The 97-year-old, who lives in Northam, was given the Queen’s nurse award in 1945.
The ever first person to be awarded as a Queen’s nurse has been reminiscing over her long and eventful career.
Berenice Pridham, who lives at Cheverells Care Home in Northam, was given the Queen’s nurse award in 1945.
Mrs Pridham contacted the Gazette to tell her story after reading about a recent Queen’s nurse recipient from Bideford.
The 97-year-old had to have a three hour examination before being awarded with her badge, which she wore on her cap, at the age of 22.
Mrs Pridham worked at Jarvis Nursing Hospital in Guildford at the time, and at Birmingham General Hospital during the war.
In 1954 she travelled to Africa with a family who were looking for a lady to go on a world trip with them to cope with hygeine, immunisation and nursing duties.
But the family ran off and Mrs Pridham was stranded in Morroco – something which led her to appear on the front page of the newspapers.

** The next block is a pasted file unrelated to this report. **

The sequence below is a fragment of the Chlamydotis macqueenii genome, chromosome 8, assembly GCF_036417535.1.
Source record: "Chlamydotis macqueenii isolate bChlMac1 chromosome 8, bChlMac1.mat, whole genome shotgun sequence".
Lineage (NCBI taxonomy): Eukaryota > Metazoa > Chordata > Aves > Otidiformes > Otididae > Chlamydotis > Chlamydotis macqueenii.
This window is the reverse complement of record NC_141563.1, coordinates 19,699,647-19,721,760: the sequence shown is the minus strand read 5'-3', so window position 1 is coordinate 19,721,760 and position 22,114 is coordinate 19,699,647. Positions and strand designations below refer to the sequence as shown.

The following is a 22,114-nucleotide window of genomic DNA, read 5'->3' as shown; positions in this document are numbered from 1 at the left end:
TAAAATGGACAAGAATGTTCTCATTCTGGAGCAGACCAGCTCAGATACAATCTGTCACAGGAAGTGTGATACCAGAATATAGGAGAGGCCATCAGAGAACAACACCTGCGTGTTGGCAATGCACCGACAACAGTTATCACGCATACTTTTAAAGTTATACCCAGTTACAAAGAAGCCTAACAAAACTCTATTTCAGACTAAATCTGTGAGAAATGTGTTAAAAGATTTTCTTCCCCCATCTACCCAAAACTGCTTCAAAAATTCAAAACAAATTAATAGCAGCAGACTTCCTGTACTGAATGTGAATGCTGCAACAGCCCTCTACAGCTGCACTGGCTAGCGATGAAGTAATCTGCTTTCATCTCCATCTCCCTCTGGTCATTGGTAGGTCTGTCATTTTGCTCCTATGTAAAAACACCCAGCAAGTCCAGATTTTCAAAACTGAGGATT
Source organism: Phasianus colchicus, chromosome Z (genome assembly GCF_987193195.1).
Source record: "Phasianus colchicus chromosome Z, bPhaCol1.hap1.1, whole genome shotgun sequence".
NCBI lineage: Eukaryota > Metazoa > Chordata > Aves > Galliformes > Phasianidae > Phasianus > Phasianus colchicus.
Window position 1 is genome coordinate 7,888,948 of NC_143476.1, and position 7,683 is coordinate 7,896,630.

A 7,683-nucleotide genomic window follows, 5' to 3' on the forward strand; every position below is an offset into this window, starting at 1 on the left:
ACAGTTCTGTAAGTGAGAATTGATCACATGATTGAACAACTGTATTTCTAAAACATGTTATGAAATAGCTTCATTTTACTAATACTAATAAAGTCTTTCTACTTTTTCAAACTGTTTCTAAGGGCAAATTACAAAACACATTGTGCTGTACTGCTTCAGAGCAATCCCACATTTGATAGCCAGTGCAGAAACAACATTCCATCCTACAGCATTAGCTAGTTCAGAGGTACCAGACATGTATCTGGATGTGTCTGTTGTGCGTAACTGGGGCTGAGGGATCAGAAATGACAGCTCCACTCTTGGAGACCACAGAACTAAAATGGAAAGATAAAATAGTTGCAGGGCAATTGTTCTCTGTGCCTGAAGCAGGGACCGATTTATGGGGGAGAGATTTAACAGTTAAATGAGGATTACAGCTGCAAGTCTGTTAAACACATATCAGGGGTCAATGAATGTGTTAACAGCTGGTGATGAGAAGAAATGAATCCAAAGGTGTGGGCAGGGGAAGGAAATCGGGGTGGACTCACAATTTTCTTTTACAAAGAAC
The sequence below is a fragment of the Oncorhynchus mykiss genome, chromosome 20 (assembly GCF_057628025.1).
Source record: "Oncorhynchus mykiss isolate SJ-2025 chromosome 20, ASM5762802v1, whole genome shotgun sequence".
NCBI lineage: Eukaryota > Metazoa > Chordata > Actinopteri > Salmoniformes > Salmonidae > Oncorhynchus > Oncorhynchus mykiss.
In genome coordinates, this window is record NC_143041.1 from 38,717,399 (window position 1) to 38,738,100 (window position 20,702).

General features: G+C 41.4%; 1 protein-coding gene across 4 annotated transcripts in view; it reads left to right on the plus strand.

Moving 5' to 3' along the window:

She was rescued by two men in uniform from an American Aerodrome, who had read about her plight.
They took her to their base to help a young pilot who had fallen ill, and after that Mrs Pridham ended up spending a decade in Africa nursing.
Mrs Pridham said: “I dealt with a leprosy colony, which was absolutely horrendous.
“But I did have some fantastic times. I got very close to lions and have driven across deserts.”
Mrs Pridham retired from nursing in the 1970s, when she went on to become a health visitor.
She married her childhood sweetheart, Arthur Pridham, when she was 55, on October 7, 1972, and they had 10 happy years together before Arthur passed away.
“I knew him when I was 13 and he always told me, ‘I’m going to marry you’,” said Mrs Pridham.
“I’ve been very happy in my life and what I’ve achieved, and being the first Queen’s nurse has meant an awful lot to me.
“I’ve worked very hard; I’ve nursed a lot of people and they’ve recovered and that is the best thing for me.”
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